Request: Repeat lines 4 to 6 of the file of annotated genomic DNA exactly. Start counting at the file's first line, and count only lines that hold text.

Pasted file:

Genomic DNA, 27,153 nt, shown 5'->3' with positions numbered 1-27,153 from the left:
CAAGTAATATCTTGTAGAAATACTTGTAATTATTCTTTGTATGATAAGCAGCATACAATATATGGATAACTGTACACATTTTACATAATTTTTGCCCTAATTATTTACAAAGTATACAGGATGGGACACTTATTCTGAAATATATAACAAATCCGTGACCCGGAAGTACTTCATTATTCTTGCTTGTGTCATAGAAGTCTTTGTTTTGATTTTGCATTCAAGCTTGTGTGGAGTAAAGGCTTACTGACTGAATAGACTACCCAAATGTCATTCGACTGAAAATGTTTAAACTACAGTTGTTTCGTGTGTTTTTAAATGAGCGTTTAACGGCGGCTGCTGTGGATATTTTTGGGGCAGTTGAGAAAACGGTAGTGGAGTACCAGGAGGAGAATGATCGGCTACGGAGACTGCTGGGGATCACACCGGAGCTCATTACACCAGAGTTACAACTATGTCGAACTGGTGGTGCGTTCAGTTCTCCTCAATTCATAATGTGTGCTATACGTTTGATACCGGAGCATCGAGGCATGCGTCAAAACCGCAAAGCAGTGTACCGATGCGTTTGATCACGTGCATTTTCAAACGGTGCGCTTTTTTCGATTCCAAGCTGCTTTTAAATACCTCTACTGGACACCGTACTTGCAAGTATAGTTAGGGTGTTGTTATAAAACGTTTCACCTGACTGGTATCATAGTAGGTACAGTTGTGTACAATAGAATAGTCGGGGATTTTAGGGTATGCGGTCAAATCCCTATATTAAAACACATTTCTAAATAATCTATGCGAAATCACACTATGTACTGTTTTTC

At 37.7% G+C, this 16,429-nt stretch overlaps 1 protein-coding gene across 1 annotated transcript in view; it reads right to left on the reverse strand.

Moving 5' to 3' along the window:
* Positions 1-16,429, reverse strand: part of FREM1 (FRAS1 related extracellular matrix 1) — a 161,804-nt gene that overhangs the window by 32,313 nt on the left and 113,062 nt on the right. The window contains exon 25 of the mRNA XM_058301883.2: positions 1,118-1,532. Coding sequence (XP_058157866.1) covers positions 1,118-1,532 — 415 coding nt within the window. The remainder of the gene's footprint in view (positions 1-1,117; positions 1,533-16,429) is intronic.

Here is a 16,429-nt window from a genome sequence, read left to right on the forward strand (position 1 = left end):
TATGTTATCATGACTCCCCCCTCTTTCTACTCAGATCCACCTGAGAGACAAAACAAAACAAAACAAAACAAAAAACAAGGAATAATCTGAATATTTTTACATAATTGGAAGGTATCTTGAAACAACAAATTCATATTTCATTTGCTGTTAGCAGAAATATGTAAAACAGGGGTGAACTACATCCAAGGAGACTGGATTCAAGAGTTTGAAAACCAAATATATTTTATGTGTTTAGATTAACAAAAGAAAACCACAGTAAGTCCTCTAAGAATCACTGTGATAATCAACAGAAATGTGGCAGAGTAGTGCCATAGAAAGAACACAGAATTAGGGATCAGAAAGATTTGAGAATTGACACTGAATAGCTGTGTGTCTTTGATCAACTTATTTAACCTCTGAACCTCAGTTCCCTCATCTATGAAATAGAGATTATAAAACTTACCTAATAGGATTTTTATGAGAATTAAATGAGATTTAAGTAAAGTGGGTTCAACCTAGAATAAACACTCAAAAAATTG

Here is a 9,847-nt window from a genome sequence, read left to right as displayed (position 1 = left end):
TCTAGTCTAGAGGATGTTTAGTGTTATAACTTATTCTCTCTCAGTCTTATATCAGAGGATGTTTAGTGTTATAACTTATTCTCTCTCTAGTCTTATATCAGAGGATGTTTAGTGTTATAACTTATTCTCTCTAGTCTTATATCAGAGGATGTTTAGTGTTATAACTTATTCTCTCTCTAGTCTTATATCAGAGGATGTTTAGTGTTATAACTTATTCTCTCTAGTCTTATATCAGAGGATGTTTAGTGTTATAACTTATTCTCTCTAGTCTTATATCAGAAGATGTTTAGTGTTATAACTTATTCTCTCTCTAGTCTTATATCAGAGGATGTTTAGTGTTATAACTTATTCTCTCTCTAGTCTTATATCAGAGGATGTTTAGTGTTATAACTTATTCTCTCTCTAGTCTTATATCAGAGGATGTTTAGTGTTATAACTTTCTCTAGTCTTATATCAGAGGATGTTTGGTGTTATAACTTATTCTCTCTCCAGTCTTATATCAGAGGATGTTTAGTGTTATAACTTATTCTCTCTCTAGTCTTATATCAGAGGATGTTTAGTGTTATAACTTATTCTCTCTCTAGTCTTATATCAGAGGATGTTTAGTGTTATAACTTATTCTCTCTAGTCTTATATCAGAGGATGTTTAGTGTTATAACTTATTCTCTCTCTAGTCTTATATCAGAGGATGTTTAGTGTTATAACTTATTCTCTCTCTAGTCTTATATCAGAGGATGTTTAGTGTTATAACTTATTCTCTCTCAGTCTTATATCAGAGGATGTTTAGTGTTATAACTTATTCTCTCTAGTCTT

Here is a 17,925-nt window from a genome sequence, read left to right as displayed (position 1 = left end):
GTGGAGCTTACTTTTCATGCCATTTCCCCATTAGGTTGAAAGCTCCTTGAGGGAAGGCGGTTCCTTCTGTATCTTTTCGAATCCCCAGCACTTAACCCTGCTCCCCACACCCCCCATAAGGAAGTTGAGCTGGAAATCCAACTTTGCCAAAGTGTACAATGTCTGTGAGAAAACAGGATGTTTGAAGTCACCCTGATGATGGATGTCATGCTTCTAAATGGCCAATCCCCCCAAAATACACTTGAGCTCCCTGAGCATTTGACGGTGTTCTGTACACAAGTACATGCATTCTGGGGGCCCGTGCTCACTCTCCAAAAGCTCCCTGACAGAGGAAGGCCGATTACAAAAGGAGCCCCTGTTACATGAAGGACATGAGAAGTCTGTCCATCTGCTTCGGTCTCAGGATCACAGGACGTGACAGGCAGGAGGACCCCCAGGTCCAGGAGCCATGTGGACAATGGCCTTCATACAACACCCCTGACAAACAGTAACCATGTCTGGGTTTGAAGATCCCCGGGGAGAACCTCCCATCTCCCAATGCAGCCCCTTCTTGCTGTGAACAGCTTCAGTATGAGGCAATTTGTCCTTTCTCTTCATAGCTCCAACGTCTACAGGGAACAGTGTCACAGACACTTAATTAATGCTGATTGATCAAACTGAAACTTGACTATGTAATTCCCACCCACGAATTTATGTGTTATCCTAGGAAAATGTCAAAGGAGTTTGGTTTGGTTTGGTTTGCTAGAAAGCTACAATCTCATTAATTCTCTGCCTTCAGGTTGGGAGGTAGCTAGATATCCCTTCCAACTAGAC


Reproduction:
Moving 5' to 3' along the window:
* Positions 1-16,429, reverse strand: part of FREM1 (FRAS1 related extracellular matrix 1) — a 161,804-nt gene that overhangs the window by 32,313 nt on the left and 113,062 nt on the right. The window contains exon 25 of the mRNA XM_058301883.2: positions 1,118-1,532. Coding sequence (XP_058157866.1) covers positions 1,118-1,532 — 415 coding nt within the window. The remainder of the gene's footprint in view (positions 1-1,117; positions 1,533-16,429) is intronic.

Here is a 16,429-nt window from a genome sequence, read left to right on the forward strand (position 1 = left end):